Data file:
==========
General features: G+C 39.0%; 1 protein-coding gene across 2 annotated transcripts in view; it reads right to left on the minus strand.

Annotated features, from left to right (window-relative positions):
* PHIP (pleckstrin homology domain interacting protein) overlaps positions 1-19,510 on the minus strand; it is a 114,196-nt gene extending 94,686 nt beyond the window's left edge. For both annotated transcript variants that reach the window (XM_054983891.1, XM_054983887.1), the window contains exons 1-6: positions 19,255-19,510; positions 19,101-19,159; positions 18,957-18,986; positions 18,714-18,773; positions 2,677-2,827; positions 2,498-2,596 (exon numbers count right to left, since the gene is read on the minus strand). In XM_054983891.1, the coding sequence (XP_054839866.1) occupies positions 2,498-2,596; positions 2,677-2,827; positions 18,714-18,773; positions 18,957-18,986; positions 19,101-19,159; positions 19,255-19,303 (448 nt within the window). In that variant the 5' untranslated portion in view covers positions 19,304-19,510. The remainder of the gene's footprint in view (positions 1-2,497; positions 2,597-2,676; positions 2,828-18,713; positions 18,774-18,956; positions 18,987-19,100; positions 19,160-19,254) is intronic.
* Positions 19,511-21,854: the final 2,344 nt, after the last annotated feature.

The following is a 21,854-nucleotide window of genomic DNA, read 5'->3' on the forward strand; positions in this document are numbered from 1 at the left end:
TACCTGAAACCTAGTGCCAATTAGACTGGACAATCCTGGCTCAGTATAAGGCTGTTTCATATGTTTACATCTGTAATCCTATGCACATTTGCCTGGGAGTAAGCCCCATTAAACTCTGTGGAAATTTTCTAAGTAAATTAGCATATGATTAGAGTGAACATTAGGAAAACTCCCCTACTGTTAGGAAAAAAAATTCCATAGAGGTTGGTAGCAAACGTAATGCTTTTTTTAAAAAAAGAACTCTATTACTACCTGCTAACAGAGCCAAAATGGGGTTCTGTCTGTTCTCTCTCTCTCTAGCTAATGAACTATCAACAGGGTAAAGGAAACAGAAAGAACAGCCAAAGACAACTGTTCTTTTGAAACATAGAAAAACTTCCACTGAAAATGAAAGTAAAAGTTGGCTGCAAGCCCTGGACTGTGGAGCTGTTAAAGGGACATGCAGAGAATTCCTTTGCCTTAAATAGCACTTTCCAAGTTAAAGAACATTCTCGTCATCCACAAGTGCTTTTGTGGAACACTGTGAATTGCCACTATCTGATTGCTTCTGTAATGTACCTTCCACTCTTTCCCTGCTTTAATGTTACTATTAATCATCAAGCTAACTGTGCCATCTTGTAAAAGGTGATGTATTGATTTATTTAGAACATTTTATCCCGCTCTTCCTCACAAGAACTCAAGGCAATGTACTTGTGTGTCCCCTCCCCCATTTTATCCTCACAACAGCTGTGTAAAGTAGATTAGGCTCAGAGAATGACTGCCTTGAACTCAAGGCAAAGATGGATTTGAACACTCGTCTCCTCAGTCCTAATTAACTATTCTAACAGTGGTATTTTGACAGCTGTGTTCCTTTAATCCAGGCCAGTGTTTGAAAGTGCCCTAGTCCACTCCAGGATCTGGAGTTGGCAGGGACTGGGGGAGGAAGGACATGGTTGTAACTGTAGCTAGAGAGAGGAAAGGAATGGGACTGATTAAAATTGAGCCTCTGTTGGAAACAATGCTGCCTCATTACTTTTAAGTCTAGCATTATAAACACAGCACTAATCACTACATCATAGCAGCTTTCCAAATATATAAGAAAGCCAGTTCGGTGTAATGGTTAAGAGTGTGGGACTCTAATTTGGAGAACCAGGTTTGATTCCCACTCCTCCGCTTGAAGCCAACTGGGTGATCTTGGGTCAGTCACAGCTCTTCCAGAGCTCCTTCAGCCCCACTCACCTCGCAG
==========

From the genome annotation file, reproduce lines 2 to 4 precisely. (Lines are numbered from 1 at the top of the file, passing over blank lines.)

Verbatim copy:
Annotated features, from left to right (window-relative positions):
* PHIP (pleckstrin homology domain interacting protein) overlaps positions 1-19,510 on the minus strand; it is a 114,196-nt gene extending 94,686 nt beyond the window's left edge. For both annotated transcript variants that reach the window (XM_054983891.1, XM_054983887.1), the window contains exons 1-6: positions 19,255-19,510; positions 19,101-19,159; positions 18,957-18,986; positions 18,714-18,773; positions 2,677-2,827; positions 2,498-2,596 (exon numbers count right to left, since the gene is read on the minus strand). In XM_054983891.1, the coding sequence (XP_054839866.1) occupies positions 2,498-2,596; positions 2,677-2,827; positions 18,714-18,773; positions 18,957-18,986; positions 19,101-19,159; positions 19,255-19,303 (448 nt within the window). In that variant the 5' untranslated portion in view covers positions 19,304-19,510. The remainder of the gene's footprint in view (positions 1-2,497; positions 2,597-2,676; positions 2,828-18,713; positions 18,774-18,956; positions 18,987-19,100; positions 19,160-19,254) is intronic.
* Positions 19,511-21,854: the final 2,344 nt, after the last annotated feature.